This shot captures both the mill and windmill. I had seen several windmills in other place within Tatarstan, but this is the first I have photographed. At first I thought it a bit unusual but realized the building of these windmill could have been influenced by other cultures or maybe even the other way around. … More The Windmill
This is a reconstructed mill with in the Museum of Bread complex. The structures themselves reminded me of cabins that are built in different parts of the States.
The Museum of Bread is an interactive complex that reconstructs the whole agricultural cycle from crop cultivation to baking, demonstrating peculiarities of the Tatars and Bolgars ways of living.
Inside the Uspenskaya Church there was a collection of Tea Servers. We love our tea here in Russia.
This was from inside the East mausoleum looking towards the Healer’s Home.
I think I walked around the grounds of this ancient city looking for the right place to get this shot. It captures most of them.
According legend, The Black House was the court building. The decisions of the court were carried out by the Khan at the time along with three judges. The Khan always entered the building from the west and the others entered through their own special doors. However, there is another thought about the function of the … More The Black Chamber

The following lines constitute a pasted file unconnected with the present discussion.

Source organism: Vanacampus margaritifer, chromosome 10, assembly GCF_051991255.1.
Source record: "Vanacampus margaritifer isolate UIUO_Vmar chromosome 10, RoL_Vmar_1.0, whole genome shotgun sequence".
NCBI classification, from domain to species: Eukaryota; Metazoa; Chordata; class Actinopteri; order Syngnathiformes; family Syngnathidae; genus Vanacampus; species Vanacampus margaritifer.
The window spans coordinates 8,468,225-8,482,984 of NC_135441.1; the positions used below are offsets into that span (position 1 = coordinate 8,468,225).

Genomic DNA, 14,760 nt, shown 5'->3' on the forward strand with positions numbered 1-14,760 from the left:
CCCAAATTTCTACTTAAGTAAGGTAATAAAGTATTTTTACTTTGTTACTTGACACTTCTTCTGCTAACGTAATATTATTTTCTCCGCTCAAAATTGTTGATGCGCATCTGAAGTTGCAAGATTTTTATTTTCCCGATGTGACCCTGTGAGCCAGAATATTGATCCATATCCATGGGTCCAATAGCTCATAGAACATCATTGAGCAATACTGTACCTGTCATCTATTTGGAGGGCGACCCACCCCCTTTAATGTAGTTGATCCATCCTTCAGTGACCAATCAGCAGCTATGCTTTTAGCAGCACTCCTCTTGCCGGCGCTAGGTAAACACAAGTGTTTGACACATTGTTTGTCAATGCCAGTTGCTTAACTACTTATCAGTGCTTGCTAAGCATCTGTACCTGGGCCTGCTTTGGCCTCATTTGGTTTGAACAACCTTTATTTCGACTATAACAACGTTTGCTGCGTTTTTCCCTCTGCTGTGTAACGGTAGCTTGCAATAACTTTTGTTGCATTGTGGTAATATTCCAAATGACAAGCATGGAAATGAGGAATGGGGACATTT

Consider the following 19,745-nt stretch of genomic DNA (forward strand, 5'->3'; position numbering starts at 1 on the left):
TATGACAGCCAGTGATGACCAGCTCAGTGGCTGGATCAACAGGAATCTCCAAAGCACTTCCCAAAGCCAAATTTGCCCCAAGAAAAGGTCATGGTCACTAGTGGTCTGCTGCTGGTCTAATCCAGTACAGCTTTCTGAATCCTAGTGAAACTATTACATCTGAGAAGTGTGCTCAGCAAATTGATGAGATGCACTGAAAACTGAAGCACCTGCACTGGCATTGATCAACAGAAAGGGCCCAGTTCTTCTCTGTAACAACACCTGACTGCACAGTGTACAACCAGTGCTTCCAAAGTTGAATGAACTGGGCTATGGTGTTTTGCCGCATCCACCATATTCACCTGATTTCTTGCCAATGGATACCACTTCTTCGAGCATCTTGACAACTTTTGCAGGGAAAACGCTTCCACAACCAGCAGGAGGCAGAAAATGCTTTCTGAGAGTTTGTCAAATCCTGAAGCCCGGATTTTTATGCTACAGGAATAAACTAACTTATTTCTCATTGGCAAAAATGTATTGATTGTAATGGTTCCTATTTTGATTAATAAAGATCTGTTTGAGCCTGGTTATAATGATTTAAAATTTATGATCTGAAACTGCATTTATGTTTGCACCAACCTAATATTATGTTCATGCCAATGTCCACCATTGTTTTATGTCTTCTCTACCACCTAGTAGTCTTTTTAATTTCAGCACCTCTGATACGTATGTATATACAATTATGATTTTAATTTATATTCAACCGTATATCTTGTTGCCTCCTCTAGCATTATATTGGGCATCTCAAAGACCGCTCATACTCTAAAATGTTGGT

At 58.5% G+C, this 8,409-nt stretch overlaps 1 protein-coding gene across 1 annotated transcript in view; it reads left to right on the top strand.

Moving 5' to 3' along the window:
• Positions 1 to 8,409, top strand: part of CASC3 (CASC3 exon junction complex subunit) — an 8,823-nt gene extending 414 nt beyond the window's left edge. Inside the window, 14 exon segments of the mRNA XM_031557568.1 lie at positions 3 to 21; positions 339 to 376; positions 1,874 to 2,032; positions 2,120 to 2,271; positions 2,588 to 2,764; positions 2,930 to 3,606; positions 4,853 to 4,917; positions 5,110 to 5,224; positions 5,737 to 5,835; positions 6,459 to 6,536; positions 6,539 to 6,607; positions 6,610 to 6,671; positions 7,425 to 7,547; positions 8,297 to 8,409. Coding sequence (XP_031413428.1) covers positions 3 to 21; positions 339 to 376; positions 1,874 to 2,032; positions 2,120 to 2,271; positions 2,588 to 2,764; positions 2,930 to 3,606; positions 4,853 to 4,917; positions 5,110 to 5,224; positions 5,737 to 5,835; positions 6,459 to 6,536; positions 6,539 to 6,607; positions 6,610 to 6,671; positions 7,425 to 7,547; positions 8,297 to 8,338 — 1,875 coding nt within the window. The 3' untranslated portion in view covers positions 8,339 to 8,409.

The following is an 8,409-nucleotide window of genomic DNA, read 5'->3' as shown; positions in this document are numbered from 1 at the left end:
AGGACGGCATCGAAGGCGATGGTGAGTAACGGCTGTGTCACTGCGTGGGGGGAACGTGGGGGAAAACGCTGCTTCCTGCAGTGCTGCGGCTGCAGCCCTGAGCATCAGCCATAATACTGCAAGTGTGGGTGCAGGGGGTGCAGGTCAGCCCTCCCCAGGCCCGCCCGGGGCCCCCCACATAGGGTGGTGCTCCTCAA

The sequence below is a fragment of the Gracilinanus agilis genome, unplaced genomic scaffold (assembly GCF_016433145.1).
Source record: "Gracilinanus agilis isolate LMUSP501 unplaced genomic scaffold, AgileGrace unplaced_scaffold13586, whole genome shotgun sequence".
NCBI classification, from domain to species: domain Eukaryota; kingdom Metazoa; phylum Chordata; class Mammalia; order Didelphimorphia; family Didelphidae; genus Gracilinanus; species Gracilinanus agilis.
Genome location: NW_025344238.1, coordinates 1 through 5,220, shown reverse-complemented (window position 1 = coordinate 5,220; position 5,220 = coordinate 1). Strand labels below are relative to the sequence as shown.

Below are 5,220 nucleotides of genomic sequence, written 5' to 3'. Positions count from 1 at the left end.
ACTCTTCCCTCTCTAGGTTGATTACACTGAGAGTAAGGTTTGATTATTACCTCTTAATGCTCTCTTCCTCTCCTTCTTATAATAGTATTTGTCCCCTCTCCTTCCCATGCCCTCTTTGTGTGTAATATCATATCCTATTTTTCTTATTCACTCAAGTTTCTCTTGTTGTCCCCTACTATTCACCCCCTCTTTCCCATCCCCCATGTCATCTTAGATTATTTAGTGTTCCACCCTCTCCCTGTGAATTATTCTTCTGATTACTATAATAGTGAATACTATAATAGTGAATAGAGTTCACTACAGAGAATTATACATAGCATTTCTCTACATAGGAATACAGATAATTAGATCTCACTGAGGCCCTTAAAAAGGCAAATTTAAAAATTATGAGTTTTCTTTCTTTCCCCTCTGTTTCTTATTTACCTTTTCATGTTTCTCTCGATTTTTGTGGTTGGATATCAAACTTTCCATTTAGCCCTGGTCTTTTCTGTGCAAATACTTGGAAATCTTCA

I learned after taking this picture that the builders of this ancient city would cross the Volga River to quarry stone and return to build the magnificent buildings they built throughout the city. What amazed me was the color of the stone. In my travels across the U.S. there are many areas that have this … More Stone Quarry across the Volga River
As you walk by the colonnade of columns which holds up the roof to the Museum of the Healer’s house and Handicraft workshops, you will cross over and under the beautiful glass roof that acts as a canopy for the Khan’s Palace. When you are under this canopy looking north you will see the cliffs … More Looking north toward Khan’s Palace
Deep in the cradle of Islam, an Orthodox Church was also built, it’s foundation was constructed from the grave stones taken from the ancient Bolgar monuments and tombs.
I took a bit of license with this photo. I wanted to capture what it might have felt like in years gone past. Here’s a bit of information on both. According to legend, the minor minaret was built in the burial place of the “Bolgar Saints”. The upper platform of the minaret contains a spiral … More The Minor Minaret & The Khan’s Mausoleum
When you are standing in the area where the Congregational Mosque was once built every building could be seen from this platform, the East Mausoleum being one of them. This mausoleum contains a tomb of Bolgar nobility, crowned by a traditional Eastern tent style roof. Inside the 700 year old building is an exhibit displaying … More The East Mausoleum (Church of St. Nicholas)
When I stepped into the church and looked up into the dome area. Seeing the windows and the light coming through I wanted to capture the beauty of the simplicity of the window itself.